You’re Paying Too Much For Stocks Now

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For many investors, dealing with stocks is a numbers game. Metrics, historic patterns, and technical indicators paint a comprehensive numerical picture of a company that helps these investors decide whether it’s worth investing in. But it’s not that straightforward, because one of the most important forces that drive the stock market up or down is something that we can’t quantify: investor sentiment.

Positive investor sentiment can keep a market healthy, even in turbulent economic times. It was probably one of the primary drivers behind the decade-long bull run we saw before the March crash. Many investors and experts believed that the market had gotten too overpriced. Now that the underlying economy is even weaker than before, we might be paying even more for stocks.

The bubble

Warren Buffett’s friend and Berkshire Hathaway’s vice chairman Charlie Munger stated in an interview that the last decade’s growth of the stock market was unprecedented. He also said that investors might not see the same kind of returns in the coming decade. Another comment he made regarding the current market frenzy was that nobody knows when the bubbles are going to blow up.

Buffett hasn’t used the same words to describe the market, but he is likely of the same opinion. He had been saying, even before the crash, that the stock market is overpriced. If it was overpriced before, it’s even more aggressively overpriced now, because the economy is essentially weak, and it has been propped up by stimulus packages and Federal Reserve.

Buffett’s and Charlie Munger’s fears regarding a frenzy in the stock market can be seen in the tech-heavy Nasdaq’s bloated valuation. Nasdaq Composite is currently 40.8% higher than its start-of-the-year valuation.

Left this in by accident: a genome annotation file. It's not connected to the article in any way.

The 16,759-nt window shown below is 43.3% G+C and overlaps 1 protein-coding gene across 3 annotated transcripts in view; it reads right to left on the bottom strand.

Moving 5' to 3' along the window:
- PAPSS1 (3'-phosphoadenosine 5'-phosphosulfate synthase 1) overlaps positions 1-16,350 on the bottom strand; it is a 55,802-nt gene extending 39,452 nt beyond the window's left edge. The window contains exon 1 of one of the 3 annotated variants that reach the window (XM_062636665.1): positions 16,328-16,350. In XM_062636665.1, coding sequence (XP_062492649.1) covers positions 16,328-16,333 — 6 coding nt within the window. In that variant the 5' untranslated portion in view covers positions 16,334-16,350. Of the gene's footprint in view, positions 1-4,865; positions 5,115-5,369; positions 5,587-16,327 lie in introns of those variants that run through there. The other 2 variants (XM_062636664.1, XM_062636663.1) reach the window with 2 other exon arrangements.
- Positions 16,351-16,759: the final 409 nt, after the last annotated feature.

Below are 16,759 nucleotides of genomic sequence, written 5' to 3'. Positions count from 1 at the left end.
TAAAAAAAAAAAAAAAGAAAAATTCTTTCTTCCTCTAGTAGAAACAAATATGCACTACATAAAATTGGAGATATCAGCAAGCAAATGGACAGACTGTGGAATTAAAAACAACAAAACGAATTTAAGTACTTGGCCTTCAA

Fairly valued stocks

Many TSX companies are still struggling to reclaim their pre-pandemic valuations. There are some fantastic undervalued and reasonably valued companies among them, which can make powerful additions to your portfolio. One such company is MCAN mortgage (TSX:MKP), a Toronto-based residential and commercial mortgage company with a market capitalization of $303 million.

MCAN is growing its net income quarter over quarter for the last five years, and its balance sheet is quite strong. MCAN might not be a good fit if you are looking for steady capital growth, because its stock price has been fluctuating quite erratically for the last five years. But if you are looking to lock in a juicy 8.3% yield, then MCAN might be precisely what you are looking for.

The yield is enough to help you start a $100/month dividend income with just $15,000 invested in the company.

Foolish takeaway

The stock market across the border is precariously overvalued. Even on the TSX, most tech stocks are still trading at too high a price. Another market crash might knock these valuations down to fair territory. Or they’ll simply normalize over the next year. If you are not hopeful about the long-term prospects of an overvalued stock in your portfolio, you may consider selling it while you can still realize maximum gains.


Fool contributor Adam Othman has no position in any of the stocks mentioned. The Motley Fool owns shares of and recommends Berkshire Hathaway (B shares) and recommends the following options: short January 2021 $200 puts on Berkshire Hathaway (B shares) and long January 2021 $200 calls on Berkshire Hathaway (B shares).



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